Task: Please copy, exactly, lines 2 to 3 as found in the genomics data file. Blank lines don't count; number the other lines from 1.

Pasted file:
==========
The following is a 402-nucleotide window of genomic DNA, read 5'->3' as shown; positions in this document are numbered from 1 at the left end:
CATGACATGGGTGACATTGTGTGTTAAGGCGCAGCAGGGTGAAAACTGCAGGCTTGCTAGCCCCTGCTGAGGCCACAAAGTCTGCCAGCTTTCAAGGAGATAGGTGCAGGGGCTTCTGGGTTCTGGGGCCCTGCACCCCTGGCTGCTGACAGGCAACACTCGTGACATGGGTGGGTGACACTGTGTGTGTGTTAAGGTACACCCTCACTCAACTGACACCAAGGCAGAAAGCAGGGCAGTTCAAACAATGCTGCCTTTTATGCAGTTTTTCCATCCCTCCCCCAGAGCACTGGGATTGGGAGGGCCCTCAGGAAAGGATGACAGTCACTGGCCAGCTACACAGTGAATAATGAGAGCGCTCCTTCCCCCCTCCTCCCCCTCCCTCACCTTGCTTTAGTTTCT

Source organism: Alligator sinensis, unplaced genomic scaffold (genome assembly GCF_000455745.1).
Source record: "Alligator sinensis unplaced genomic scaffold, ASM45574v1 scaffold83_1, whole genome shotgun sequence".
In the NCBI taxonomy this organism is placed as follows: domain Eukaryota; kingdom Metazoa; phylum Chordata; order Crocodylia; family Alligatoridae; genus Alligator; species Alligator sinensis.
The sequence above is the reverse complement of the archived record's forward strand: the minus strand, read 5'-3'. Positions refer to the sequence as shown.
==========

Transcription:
CATGACATGGGTGACATTGTGTGTTAAGGCGCAGCAGGGTGAAAACTGCAGGCTTGCTAGCCCCTGCTGAGGCCACAAAGTCTGCCAGCTTTCAAGGAGATAGGTGCAGGGGCTTCTGGGTTCTGGGGCCCTGCACCCCTGGCTGCTGACAGGCAACACTCGTGACATGGGTGGGTGACACTGTGTGTGTGTTAAGGTACACCCTCACTCAACTGACACCAAGGCAGAAAGCAGGGCAGTTCAAACAATGCTGCCTTTTATGCAGTTTTTCCATCCCTCCCCCAGAGCACTGGGATTGGGAGGGCCCTCAGGAAAGGATGACAGTCACTGGCCAGCTACACAGTGAATAATGAGAGCGCTCCTTCCCCCCTCCTCCCCCTCCCTCACCTTGCTTTAGTTTCT

Source organism: Alligator sinensis, unplaced genomic scaffold (genome assembly GCF_000455745.1).